More wide-ranging (and less Eurocentric) than Bullfinch’s Mythology and Hamilton’s Mythology combined, here was a smorgasbord of most of the world’s major (and not-so-major) mythologies, presented as a one-stop shop for your player-character to choose a god or otherworldly entity to pledge fealty to and/r worship.
The vitriol of the religious right aside, Deities and Demigods did have its more thoughtful critics. In game terms, the early editions were kinda silly. Even though they assigned crazy-huge hit points and breathtakingly strong armor classes to the gods, said deities still had stats that could be overcome by powerful enough characters. As one critic observed, the book essentially turned the world’s deities into higher-level “monsters” to defeat — “bosses” for your 20th-level party to challenge. No room here for some metaphysical idea of a being that exists above corporeal, material reality and therefore cannot be “hurt” by a sword with a high-enough bonus modifier.
Later editions of Deities and Demigods (or Legends and Lore, as it was known for a time) ameliorated this “big boss” mentality by introducing the concept that some gods that characters physically encountered were but avatars, “aspects” or physical incarnations of gods who, being immortal and transcendent, could not really be killed.
That’s cool. Still, it is kind of fun — in a juvenile way — to leaf through Deities and Demigods asking such questions as “Who would win in a fight: Zeus or Odin?”
No wonder the fundamentalist Christians who condemned the game with bilious fervor back in the ‘80s heaped particular scorn on this volume. Yes, they were convinced D&D was turning children into devil worshippers, until Harry Potter came along and drew away their fire.
And here was proof! Children were selecting Bast (the Egyptian cat goddess) as a deity to worship! In truth, the only thing adolescent boys were worshipping was Bast’s catnips. (Okay, I’m going to hell for that one. The hell for bad puns.)
Of course, we’re talking here about fictional characters in an imaginary game-world, which most D&D players understood — but then, most of them probably had a better grasp of reality than the Christian fundamentalists. In the fundamentalist’s world, those “imaginary” gods are not imaginary at all, but covert disguises and nom de plumes for real demons.
Adding fuel to the fire (sometimes a literal bonfire at the local church youth group), D&D did directly appropriate one aspect of Judeo-Christian myth: the devils and demons (although they can be found in many other mythologies as well). Puritanical fear mongers took this and ran with it. (Can you imagine how many fuses would have blown if Deities and Demigods had included a section with stats for Adam and Eve, the angels Michael and Gabriel, and Jesus?)
I have devout memories of — as a pre-teen — perusing through my own copy, which I later learned was an expurgated version. I had owned the 1981 edition, a full 16 pages shorter than the original. Two whole sections of gods and supernatural beings had been omitted. Not that I would’ve cared much or particularly missed those specific gods when I was in sixth grade, but decades later, when I learned that one of those redacted sections was the Cthulhu Mythos, my curiosity was — to make a frank understatement — piqued.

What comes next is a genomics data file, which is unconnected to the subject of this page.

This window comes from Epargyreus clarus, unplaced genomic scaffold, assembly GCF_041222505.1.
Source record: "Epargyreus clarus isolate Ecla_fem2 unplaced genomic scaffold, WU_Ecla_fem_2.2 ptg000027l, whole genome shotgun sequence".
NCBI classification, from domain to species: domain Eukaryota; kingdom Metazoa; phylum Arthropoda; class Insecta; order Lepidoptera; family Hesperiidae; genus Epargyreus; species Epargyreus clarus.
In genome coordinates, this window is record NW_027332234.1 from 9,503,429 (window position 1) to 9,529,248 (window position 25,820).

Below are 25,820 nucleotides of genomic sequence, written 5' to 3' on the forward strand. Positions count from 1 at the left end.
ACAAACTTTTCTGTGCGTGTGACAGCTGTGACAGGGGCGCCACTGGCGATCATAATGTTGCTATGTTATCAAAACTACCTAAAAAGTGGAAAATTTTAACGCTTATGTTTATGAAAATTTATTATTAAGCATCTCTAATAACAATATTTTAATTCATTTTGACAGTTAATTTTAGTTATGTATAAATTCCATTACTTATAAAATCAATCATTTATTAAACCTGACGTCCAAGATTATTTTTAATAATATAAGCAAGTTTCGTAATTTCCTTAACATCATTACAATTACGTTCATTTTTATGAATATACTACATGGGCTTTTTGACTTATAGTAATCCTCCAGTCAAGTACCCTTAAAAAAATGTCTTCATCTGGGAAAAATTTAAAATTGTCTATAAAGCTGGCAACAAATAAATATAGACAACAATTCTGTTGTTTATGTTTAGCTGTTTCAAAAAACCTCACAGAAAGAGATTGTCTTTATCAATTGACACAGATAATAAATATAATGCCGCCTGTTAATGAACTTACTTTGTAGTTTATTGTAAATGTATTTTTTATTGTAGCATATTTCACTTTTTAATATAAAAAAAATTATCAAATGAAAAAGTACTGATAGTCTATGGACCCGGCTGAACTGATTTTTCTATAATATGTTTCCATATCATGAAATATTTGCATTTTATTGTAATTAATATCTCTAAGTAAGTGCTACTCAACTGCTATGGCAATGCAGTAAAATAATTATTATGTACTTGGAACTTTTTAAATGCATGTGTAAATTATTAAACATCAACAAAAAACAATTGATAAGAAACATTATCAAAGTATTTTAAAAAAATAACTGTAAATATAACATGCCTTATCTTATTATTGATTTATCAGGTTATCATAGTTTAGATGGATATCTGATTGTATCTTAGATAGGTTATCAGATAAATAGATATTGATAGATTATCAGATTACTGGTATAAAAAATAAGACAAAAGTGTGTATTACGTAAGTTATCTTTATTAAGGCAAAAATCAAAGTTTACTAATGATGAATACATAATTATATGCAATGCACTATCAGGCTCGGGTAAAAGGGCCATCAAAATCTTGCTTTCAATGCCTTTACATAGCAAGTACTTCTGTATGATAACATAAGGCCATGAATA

And so I have spent months trying to procure my own copy of the original, without breaking the bank or giving my wife grounds to divorce me (or take away the checkbook). They do go for a pretty penny now. They are, in collectors’ parlance, highly desirable. Those unbowdlerized copies — the first printing of the first edition — can fetch well over a hundred dollars in nice condition (I’ve watched them do so on many an eBay auction of which I was not the winning bidder).
A couple months ago, I finally did obtain the rare version for $70. My curiosity about those missing sections made it worth the price, abetted by the rationalization that I could wring a blog post out of it. Then I thought about how Peter Jackson planned to do one Hobbit movie, went for two, and finally stretched it to three. So, in parts 2 and 3 of this series, I’ll provide a review of those missing sections. For those who may be planning to hunt down a copy, I’ll also impart some cautionary advice that I’ve learned firsthand (not all copies that claim to be the fabled first editions have the missing sections). I’ll let you know what specifically to look for in online listings — and it’s not the “Thank you” note on the copyright page acknowledging copyright holders for permission to include the Cthulhu and Melnibonean sections. The printing history of this book gets very tangled and misleading.
Oh, and Happy Easter! (That suddenly reminds me… One of my favorite Easter baskets was one the Bunny left me when I was elven eleven or twelve. Nestled among the sugary, marshmallowy confections were two issues of Dragon Magazine. Apparently, the Easter Bunny is also a role-player. Or, more likely, my mom asked me what I wanted for Easter that year and I provided a very specific list.)